And when you put them on committees that give money to other writers, they go madder still. I can hear their voices now: “Mr Chairman, on a point of order, I feel it my duty to observe…” And this would be some foppish, dreamy-faced poetaster fresh from a three-absinthe lunch. But nearly all of them behaved like this. Wild-eyed anarchic novelists would transmute into prim-lipped accountants. Tremulous lyric poets would rear up like tigers of the bottom line. Book-reviewers who, I knew, lived in daily terror of being rumbled by the Revenue were all at once furrow-browed custodians of public funds.
Of necessity, Hamilton became one of literature’s great hustlers, jingling with money knowhow. “Knowing how many days pass between a final notice and a cut-off, knowing much time you gain with a carefully-phrased ‘WAFDA pdc’… such information is the small change of a life that’s sometimes financed by small change.” When the poet Craig Raine worked as books editor on Fridays, he once met a bailiff on the stairs who asked him if he was Ian Hamilton. Raine took him upstairs to the office and asked Ian Hamilton if he’d seen Ian Hamilton. “No,” Ian Hamilton said, “You just missed him.”

Hounded by debt collectors, pressured by printer’s fees, fearful that the Arts Council would come through on its threats to pull their funding (not to mention more local troubles, such as the mental illness of his first wife and their eventual divorce), Hamilton was ever under intense strain. “He was the only person I knew who was sued by his own solicitor,” Christopher Hitchens recalled. On one occasion his thick, dark hair began to turn white and fall out in clumps. Eventually it grew back again.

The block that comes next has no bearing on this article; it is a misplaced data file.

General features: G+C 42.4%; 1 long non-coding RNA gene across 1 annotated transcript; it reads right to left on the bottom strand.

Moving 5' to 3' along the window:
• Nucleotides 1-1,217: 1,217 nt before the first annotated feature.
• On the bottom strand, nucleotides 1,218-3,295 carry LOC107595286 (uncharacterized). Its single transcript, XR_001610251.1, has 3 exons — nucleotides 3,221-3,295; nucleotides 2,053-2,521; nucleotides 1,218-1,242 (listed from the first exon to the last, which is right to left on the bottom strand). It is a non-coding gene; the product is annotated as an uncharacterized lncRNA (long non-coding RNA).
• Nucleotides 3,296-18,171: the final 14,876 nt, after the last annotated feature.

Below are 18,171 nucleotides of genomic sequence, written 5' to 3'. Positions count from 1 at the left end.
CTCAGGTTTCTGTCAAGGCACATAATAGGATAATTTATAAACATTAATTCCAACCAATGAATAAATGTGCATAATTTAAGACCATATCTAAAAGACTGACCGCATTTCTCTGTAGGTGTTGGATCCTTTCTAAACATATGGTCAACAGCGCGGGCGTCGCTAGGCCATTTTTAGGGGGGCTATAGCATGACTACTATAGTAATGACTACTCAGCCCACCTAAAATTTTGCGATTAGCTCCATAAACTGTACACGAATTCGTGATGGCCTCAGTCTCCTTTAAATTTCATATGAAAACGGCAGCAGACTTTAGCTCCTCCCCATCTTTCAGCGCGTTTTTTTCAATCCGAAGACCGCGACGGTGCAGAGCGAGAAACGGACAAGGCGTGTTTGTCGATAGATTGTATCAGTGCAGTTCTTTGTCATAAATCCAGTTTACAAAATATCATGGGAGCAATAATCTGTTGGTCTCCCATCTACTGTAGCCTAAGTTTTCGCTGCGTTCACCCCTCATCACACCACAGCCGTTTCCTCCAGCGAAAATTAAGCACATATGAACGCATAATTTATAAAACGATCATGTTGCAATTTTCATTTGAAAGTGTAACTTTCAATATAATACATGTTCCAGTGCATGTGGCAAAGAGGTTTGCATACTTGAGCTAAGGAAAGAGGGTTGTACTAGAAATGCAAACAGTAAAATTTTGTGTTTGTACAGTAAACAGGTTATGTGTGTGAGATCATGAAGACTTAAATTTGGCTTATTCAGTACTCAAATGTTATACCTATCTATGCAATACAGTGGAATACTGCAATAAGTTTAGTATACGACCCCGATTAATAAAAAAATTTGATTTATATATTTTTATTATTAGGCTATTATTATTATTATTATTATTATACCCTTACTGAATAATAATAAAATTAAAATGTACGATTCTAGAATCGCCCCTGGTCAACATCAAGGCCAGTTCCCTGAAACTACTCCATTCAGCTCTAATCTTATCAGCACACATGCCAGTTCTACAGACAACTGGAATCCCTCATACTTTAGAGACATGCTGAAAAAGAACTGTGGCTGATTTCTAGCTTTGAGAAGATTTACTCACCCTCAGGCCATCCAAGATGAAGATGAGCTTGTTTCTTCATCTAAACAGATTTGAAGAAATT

In 1999, two years before his untimely death at age 63, the Cargo Press published a festschrift, Another Round at the Pillars: Essays, Poems and Reflections, in which many of Hamilton’s old friends and contributors paid homage to the man who took a chance on their work and half-destroyed himself doing so. In his contribution to the book, Ian McEwan memorably evokes what it was like in the Pillars, amid all the fumes and vapors and drink:
In The Pillars I met “my generation” of writers — male, born in the late forties — and made friendships that will last me a lifetime — among them Amis, Barnes, Raine, Fenton, Reid. Most of us had yet to publish our first books. We read each other with close, gossipy attention. It was a given that there was nowhere as good to place a story or poem as The New Review — at least, until the Amis-Barnes era began at The [New] Statesman. If this was a literary clique, it was remarkably open. I took various friends along who weren’t really writers at all, but Ian treated them as though they were and gave them books to review. Anyone, it seemed, could wander in and get a drink. Junkies came in to shoot up in the lavatories upstairs. If you wandered in too often, you were likely to be given an unpaid job. Mine was at a desk in a corner of the packing room on the second floor. Ian asked me to read the short story slush pile and tell him if there was anything worth his consideration. It took me two weeks to discover that there wasn’t.
McEwan goes on, like practically everyone else who contributed to The New Review, to emphasize the central importance of Hamilton to the magazine. Despite a reputation for being coolly reticent with praise, and devoutly more butch with dispraise (he apparently once told a writer that, if torn into small strips, his piece might serve nicely as cat litter), he was an editor writers were eager to please. He encouraged them to do their best — even if they weren’t getting paid (which they often weren’t). “There was no house style at all, but it had the personality of its editor, who was both hugely enthusiastic and encouraging and capable of scowling sardonically at what he thought was phony,” the writer Jonathan Raban recalls. “Hemingway famously said, ‘The most essential gift for a good writer is a built-in, shockproof shit-detector,’ and was what Ian provided for us.” Scanning its back catalogues, The New Review’s quality is glaringly obvious: fiction by Ian McEwan, Nadine Gordimer, Jim Crace, Jean Rhys, Paul Theroux, and John Cheever; poetry by Tom Paulin, Robert Lowell, Seamus Heaney, and Zbigniew Herbert; essays and reportage by Jonathan Raban, Frank Kermode, John Carey, Mary-Kay Wilmers, Terry Eagleton, A. S. Byatt, and Germaine Greer. There were special features on Scientology, Jaws, and the IRA; entire plays by Harold Pinter and Bertolt Brecht; interviews with Saul Bellow and Gore Vidal. There was a recurring satirical column by Edward Pygge, a fictional name used to poke fun at the Modish London Literary World.